KABUL (AFP) – Afghan President Hamid Karzai headed Sunday for the United States and talks with US counterpart George W. Bush that risk being overshadowed by the Taliban’s detention of 21 South Koreans.
Karzai is due to meet Bush at the US presidential retreat of Camp David in Maryland later Sunday and Monday.
Their talks are likely to focus on Afghanistan’s reconstruction, civilian casualties and the fight against terrorism and narcotics, among other issues, said a statement from Karzai’s office announcing his departure.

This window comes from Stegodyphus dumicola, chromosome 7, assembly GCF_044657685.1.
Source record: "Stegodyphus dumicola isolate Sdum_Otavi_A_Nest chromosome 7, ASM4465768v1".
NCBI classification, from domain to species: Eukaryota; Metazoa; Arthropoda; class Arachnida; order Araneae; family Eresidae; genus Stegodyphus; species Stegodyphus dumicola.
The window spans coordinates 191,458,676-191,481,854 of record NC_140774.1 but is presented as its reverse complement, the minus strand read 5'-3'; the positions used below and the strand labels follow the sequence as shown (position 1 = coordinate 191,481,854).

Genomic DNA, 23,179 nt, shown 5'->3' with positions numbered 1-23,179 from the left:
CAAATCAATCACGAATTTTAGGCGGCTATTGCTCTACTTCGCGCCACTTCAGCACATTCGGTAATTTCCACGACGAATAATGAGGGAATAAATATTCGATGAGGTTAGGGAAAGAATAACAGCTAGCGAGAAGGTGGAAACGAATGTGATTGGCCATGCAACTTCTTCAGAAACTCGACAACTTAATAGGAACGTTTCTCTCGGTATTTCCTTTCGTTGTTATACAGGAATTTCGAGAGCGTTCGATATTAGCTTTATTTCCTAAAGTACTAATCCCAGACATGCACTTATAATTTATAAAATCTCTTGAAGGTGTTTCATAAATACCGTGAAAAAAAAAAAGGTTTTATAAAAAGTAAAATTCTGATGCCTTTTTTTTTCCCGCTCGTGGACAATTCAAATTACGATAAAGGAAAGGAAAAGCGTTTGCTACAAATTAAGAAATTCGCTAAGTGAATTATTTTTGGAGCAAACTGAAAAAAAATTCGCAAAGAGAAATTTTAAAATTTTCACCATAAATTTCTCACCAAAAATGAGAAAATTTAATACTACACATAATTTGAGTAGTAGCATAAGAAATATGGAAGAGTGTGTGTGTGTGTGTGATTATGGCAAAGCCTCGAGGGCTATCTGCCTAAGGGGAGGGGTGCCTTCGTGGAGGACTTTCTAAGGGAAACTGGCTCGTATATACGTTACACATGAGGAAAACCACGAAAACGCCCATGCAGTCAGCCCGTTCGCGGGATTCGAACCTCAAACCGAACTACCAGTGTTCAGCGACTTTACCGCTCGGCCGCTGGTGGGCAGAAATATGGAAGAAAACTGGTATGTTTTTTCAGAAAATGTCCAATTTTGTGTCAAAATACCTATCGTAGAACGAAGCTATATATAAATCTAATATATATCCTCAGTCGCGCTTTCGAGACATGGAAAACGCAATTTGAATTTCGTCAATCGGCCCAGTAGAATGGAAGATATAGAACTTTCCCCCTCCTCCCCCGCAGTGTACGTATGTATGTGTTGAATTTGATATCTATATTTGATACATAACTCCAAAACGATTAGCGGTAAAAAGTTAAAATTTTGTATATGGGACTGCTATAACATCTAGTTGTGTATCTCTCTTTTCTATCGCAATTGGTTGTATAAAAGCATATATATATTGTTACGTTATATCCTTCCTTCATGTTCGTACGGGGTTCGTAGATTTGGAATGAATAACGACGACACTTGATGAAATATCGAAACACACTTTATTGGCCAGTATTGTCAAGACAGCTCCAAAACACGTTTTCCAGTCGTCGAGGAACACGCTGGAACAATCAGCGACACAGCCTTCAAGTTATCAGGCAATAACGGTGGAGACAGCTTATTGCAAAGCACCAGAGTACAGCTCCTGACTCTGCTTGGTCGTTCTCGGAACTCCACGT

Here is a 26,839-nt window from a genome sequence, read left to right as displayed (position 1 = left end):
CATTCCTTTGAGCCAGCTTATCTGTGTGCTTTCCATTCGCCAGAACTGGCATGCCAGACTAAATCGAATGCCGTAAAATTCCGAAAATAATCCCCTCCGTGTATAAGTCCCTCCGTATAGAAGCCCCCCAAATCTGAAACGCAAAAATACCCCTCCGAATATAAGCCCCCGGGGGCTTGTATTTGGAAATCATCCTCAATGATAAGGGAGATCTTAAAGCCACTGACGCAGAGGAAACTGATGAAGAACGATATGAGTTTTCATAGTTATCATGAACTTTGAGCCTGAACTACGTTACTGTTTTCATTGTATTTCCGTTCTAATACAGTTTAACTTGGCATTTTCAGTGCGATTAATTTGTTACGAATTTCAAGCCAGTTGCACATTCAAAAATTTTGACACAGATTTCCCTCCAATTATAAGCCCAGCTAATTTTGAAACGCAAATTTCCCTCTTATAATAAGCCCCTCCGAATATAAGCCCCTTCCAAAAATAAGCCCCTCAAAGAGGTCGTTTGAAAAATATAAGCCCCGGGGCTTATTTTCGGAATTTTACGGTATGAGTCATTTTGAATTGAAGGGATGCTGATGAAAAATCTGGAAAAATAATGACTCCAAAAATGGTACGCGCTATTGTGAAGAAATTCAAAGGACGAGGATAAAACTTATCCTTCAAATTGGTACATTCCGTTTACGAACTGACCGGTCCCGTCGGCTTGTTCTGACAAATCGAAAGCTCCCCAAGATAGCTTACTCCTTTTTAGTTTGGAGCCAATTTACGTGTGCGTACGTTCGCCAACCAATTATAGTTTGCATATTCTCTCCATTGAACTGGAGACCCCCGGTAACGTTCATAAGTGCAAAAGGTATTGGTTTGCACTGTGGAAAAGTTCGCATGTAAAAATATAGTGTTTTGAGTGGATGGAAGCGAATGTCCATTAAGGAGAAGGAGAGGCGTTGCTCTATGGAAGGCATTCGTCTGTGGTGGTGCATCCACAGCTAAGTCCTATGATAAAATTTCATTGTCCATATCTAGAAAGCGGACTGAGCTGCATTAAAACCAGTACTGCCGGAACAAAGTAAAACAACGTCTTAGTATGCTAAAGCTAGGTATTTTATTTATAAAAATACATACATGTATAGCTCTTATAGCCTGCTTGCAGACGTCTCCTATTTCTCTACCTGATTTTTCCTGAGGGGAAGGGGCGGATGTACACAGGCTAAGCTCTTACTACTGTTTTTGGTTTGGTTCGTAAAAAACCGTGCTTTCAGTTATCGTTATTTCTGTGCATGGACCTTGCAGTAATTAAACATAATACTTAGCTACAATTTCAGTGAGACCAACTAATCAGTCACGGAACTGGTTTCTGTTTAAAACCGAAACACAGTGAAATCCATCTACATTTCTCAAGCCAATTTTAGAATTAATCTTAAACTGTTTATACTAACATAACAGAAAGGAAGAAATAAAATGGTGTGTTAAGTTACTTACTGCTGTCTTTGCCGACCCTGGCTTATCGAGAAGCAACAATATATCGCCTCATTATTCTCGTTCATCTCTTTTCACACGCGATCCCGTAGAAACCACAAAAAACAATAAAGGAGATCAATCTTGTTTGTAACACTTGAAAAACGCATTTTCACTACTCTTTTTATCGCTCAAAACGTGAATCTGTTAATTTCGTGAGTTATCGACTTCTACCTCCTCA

The United States led the invasion that drove the hardline Islamic Taliban out of government in late 2001 and is the main backer of Karzai’s government, giving the most support to military efforts to defeat a Taliban insurgency and rebuild.
In a sign of the continuing unrest, the Taliban kidnapped 23 South Koreans on July 19. They shot dead two of them and have threatened to kill more of the group if certain captured fighters are not freed from jail.
South Korea has appealed to Kabul and Washington for help in securing the safe release of the remaining hostages, most of them women.
Afghanistan, backed by the United States, refuses to bow to that demand for fear of encouraging more kidnappings, while Seoul and the hostages’ relatives do not want any military operation to try to free them in case their loved ones end up being killed.